After three straight quarters of positive returns in equity markets, stocks pulled back during the third quarter of 2023. While gaining meaningfully over the prior year, US, international developed, and emerging markets were all down roughly 3-4% for the quarter. The recent market performance continues to be heavily influenced by interest rates and the anticipated direction and level of those rates. Overall, economic data is generally trending in the right direction, but uncertainty remains about how much further the Federal Reserve will raise rates and how long they will hold rates at restrictive levels. Job gains have shown signs of slowing, while unemployment remains low and economic activity remains robust. While trending down, inflation remains higher than the Federal Reserve’s 2% target. The Federal Reserve held two meetings during the quarter, raising the federal funds rate by 0.25% at the first meeting in July and holding at their current 5.25-5.5% target at their second. Bond markets also pulled back during the quarter as investors assessed the probability that interest rates may be held at higher levels for longer than previously anticipated.
After a strong run for the prior three quarters, US stocks fell modestly during the third quarter of 2023. Small-cap growth stocks and REITs were among the weakest performers. Absolute returns for the last year have been strong, generating just over 20% for the CRSP US Total Market Index. Over the past year, large-cap stocks have outperformed their small-cap counterparts. After a strong 2022, value-oriented equities trailed growth stocks, which have returned to favor so far in 2023.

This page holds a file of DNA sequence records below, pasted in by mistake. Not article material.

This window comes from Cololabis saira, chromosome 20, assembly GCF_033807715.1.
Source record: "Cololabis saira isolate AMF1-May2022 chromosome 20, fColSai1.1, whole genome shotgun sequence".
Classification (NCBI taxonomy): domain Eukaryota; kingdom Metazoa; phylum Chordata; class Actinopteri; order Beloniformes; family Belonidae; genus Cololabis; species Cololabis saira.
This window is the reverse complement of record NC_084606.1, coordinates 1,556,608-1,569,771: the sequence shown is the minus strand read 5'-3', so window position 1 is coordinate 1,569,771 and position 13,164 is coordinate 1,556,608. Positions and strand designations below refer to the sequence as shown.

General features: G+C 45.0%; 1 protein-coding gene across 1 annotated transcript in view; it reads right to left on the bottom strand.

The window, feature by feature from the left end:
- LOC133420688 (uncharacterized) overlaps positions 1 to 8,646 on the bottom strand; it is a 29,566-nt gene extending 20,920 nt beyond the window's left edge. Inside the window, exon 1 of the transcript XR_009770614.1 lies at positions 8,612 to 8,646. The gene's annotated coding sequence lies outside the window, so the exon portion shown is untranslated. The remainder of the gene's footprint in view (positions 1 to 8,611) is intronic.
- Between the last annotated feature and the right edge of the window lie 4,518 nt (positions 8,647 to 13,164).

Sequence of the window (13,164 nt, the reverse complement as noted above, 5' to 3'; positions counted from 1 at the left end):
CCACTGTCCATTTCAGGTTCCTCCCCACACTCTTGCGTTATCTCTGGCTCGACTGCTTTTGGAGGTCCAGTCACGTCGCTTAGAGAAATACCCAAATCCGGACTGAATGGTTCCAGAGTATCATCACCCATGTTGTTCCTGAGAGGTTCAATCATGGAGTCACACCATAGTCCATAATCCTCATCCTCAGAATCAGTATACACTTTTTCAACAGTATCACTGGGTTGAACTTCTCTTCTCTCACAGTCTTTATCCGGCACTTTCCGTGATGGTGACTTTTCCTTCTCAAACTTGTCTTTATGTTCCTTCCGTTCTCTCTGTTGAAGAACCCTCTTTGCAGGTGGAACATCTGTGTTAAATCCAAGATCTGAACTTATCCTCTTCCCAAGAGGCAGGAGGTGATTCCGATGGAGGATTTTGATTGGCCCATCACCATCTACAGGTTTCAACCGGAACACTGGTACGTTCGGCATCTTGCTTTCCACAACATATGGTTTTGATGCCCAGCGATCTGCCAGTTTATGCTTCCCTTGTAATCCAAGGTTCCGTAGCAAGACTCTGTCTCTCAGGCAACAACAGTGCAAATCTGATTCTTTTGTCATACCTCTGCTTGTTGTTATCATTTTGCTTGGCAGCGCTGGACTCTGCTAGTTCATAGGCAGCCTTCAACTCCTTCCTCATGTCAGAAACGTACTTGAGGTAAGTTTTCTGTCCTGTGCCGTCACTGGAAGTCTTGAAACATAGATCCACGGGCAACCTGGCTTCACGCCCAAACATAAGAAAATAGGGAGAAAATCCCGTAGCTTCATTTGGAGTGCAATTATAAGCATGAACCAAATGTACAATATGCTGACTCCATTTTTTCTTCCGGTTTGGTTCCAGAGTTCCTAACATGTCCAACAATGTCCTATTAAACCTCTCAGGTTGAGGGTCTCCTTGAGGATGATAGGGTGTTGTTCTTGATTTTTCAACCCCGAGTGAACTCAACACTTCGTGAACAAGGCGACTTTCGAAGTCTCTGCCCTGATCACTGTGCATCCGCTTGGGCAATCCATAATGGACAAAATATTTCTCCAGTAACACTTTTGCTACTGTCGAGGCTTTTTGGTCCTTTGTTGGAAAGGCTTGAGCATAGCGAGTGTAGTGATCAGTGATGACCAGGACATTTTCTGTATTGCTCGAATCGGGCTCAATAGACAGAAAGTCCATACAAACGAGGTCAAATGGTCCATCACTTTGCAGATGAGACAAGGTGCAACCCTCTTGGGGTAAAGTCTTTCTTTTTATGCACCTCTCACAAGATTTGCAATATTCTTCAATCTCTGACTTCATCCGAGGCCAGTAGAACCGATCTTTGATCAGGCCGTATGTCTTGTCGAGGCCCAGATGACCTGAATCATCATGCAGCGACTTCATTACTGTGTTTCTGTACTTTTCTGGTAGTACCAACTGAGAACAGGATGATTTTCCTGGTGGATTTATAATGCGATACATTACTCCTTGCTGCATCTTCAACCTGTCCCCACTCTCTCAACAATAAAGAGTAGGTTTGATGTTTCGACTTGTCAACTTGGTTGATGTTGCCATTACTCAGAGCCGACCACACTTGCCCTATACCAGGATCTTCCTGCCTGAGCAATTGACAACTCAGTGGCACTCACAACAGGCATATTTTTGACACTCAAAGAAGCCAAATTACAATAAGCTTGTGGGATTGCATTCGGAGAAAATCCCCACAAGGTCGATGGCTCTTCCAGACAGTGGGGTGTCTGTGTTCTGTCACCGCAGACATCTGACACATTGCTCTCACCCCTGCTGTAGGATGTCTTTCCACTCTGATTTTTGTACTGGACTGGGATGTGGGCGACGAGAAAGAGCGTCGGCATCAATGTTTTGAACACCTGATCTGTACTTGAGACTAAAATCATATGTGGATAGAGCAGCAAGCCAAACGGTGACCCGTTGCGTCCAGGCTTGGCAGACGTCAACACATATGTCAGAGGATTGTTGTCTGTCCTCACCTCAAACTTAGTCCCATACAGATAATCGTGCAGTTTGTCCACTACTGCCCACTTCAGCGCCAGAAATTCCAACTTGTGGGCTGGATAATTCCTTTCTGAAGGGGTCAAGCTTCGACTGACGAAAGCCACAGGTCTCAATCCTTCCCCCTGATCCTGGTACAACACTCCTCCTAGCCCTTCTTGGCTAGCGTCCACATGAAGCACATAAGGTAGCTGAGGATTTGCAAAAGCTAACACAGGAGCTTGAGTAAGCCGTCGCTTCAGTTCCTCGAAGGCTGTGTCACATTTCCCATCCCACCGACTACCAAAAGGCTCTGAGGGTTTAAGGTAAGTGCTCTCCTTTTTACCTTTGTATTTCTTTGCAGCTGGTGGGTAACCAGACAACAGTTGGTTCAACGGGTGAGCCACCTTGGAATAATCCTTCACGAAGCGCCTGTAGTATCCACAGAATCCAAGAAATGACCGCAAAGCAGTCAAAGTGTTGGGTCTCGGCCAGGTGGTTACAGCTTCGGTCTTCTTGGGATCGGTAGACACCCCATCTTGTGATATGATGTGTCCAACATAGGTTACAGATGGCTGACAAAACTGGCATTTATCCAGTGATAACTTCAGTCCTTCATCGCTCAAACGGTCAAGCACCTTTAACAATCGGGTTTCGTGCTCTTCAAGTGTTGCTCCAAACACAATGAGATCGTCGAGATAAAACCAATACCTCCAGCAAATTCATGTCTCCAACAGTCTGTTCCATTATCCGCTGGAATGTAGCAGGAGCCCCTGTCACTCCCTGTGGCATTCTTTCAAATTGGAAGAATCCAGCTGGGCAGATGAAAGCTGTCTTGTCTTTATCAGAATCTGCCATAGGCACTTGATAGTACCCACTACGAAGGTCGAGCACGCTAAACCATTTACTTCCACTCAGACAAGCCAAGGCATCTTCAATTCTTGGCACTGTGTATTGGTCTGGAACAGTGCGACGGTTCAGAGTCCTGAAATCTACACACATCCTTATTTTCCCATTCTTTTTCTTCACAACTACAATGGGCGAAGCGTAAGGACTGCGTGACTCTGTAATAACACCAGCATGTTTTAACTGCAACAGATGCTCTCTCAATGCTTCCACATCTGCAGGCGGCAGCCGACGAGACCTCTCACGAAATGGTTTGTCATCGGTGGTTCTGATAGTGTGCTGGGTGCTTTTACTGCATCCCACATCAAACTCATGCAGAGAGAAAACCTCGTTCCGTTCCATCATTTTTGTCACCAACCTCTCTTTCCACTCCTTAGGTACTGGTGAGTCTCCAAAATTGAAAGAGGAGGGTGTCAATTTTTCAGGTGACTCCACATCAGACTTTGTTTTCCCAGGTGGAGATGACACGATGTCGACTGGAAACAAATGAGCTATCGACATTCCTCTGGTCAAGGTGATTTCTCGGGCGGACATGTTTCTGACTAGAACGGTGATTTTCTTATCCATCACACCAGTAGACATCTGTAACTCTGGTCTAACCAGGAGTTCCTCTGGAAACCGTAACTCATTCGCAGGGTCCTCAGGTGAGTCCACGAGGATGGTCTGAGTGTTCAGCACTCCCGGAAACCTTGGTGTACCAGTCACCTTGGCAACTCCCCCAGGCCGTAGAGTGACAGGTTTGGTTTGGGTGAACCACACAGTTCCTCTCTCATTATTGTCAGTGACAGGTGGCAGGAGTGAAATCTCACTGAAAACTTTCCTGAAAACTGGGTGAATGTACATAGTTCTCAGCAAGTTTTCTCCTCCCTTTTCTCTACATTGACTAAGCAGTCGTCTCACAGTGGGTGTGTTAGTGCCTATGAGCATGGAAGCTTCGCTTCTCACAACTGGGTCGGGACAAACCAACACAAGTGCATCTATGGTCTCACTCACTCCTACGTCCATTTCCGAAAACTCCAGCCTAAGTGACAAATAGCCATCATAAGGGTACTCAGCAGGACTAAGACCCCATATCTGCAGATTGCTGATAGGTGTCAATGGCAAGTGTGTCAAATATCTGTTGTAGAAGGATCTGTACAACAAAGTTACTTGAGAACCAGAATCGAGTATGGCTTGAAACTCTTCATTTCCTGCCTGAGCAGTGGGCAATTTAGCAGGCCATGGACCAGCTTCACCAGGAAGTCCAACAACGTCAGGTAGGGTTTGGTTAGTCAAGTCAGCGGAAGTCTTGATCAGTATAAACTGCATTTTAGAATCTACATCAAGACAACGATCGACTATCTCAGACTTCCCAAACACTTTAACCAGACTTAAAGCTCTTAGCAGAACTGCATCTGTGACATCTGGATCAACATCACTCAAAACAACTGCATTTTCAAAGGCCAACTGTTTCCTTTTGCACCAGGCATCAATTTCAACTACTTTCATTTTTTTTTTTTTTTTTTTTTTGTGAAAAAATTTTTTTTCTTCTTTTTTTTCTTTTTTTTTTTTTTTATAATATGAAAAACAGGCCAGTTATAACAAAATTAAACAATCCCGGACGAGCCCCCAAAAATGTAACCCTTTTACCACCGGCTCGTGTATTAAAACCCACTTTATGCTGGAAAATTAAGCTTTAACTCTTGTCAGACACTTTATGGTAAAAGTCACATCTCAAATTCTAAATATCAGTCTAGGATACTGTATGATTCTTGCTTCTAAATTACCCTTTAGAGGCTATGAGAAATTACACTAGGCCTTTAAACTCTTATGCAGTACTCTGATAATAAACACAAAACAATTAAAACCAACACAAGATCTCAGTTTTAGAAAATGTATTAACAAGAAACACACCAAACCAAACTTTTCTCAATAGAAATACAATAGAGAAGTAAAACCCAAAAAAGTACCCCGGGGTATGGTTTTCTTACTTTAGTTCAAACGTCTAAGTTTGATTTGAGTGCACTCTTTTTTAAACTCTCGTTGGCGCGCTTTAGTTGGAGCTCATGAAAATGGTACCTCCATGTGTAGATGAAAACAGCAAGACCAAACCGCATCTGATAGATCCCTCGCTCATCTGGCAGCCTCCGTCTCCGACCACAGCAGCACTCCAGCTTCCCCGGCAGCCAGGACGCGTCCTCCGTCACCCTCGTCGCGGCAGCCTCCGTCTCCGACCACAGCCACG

Developed international and emerging markets stocks performed similarly to US markets for the quarter, with developed markets down -4.1% (as measured by the MSCI EAFE) and emerging markets down -3.0% (MSCI EM). Over the past year, developed international markets have outpaced both the US and emerging markets, gaining 25% (MSCI EAFE). While still generating positive returns, with a gain of 11.7% (MSCI EM), emerging markets gained a little less than half of that of developed markets.
Within fixed income, performance was negative across sectors during the third quarter. This result was largely attributable to investors weighing recent economic data and Federal Reserve guidance. During the quarter, investors appear to have priced in a higher probability that the Fed may hold rates at higher levels throughout much of 2024. Over the past year, overall returns for fixed-income investments have been modestly positive. More credit-sensitive sectors (like corporate bonds) have generated the highest results for the period. For investors in tax-sensitive portfolios, municipal bonds have been one of the strongest sectors over the last year, with even stronger relative results when compared on an after-tax basis.